Hong Kong movie freaks in the U.S. should be stoked that we’re finally seeing some Chinese movies that are fun, cool, and even anarchic–and not just overblown historical epics. On the heels of Tsui Hark’s Flying Swords of Dragon Gate (actually a China-HK coproduction) comes a crowd-pleasing, special effects feast starring Zhou Xun (Hollywood Hong Kong, Flying Swords of Dragon Gate) and Zhao Wei (Shaolin Soccer, Red Cliff). Not since Green Snake have two A-list actresses fully embraced such fantastically pagan roles, slithering, sauntering, and sometimes even bathing together onscreen when they aren’t kicking ass. And while the production value, action, effects, and bad guys in Painted Skin 2: The Resurrection might resemble the biggest-budget videogame ever, the plot actually has a lot going for it. The two-hour sequel is surprisingly tight and packed with gender confusion, role reversing, a shockingly endearing subplot, and even some poetry to the outcome–not to mention juicy topics of conversation. Who did the leads play in the first movie again? Why are such supremely badass and powerful women so hung up on dudes? Maybe that’s the point? Let me know what you think after November 13, when you can buy, rent, or stream the movie legally.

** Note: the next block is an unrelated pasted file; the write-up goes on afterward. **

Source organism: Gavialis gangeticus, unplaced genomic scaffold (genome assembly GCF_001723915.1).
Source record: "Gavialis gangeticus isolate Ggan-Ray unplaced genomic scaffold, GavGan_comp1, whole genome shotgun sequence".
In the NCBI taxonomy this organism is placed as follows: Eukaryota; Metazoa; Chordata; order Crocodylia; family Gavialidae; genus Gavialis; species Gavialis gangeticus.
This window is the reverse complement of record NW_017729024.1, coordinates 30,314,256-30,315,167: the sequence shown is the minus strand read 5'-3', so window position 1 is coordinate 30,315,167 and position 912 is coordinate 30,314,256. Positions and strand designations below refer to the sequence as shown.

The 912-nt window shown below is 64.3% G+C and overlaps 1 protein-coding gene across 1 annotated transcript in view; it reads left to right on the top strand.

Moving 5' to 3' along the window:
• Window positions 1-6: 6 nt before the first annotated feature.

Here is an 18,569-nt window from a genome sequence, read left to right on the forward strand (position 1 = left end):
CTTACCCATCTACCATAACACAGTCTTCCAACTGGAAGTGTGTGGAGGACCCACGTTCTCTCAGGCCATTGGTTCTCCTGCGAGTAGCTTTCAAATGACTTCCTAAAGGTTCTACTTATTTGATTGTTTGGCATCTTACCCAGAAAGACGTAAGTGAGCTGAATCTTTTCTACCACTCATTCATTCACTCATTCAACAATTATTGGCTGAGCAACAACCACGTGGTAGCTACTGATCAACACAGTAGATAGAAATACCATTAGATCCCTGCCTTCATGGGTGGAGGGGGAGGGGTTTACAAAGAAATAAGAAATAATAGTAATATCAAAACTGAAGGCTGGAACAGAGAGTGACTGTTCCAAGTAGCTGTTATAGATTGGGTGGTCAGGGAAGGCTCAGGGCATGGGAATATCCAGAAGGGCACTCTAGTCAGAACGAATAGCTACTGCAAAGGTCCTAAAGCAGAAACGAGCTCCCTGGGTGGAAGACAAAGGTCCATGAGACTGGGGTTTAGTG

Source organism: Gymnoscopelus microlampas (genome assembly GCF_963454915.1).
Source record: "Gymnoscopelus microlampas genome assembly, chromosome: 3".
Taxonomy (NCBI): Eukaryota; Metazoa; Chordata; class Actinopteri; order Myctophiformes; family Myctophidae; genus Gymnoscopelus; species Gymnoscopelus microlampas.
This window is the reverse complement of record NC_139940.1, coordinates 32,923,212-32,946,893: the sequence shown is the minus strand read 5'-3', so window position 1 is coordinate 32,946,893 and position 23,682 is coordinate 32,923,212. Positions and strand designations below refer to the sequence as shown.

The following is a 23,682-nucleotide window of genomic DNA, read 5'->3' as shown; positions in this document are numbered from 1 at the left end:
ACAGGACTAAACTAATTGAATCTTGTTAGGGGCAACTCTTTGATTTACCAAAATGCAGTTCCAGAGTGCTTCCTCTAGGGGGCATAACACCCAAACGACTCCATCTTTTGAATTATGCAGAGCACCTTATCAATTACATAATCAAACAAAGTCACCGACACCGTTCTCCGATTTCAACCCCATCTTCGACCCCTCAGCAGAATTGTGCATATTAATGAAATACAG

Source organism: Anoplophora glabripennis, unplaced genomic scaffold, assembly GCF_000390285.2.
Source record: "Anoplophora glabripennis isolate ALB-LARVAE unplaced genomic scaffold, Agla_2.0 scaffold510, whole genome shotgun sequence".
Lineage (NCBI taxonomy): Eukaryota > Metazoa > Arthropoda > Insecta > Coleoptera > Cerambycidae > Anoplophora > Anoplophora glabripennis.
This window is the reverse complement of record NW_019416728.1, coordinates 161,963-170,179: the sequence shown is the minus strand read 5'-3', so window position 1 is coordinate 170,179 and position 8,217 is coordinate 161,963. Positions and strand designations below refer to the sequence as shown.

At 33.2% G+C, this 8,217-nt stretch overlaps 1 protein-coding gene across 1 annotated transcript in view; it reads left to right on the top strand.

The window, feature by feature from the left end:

Meanwhile, RZA’s new riff on classic kung-fu flicks opens today on big screens everywhere. The Man with the Iron Fists reaches beyond the Golden Age of Hong Kong Cinema to the pan-and-scan glory of Shaw Bros. flicks on TV, and anyone who grew up on of Martial Arts Theatre will understand that the dialogue is delivered with tongues firmly planted in cheek in the spirit of ’70s dubs. (Except for RZA, of course, who can’t help but flow…) With guidance and possibly some editing from co-conspirators and fellow genre experts Eli Roth and Quentin Tarantino, RZA’s movie is authentically sprawling and choppy, updated with amazing gore, and full of references from Enter The Dragon to Nigger Charley (and maybe even The Jerk). But this is no boring tribute movie for film geeks. The actors, production, and even gore are all top-shelf entertaining. Augmented by state-of-the-art gore, Corey Yuen’s action direction really ramps up toward the end and is old school to the max. The Gemini Stance fight is an instant classic, and the gravity-defying melees will make you wonder, cringe, or laugh–sometimes all at once. I was lucky enough to see the movie with my friends Lisa S and Daniel Wu, who played Poison Dagger. He described to me how Yuen reverse-engineered his fight scene with Russell Crowe. Amazing! The fun-to-flaw ratio is ridiculously high, with the so-called flaws sometimes adding to the fun.
I’m a totally biased reviewer having seen the movie with a loaded crowd after RZA himself introduced it, but that’s how The Man with the Iron Fist is meant to be experienced–with a bunch of amped-up friends on the big screen. I suggest you do the same. And don’t forget Painted Skin 2 after that!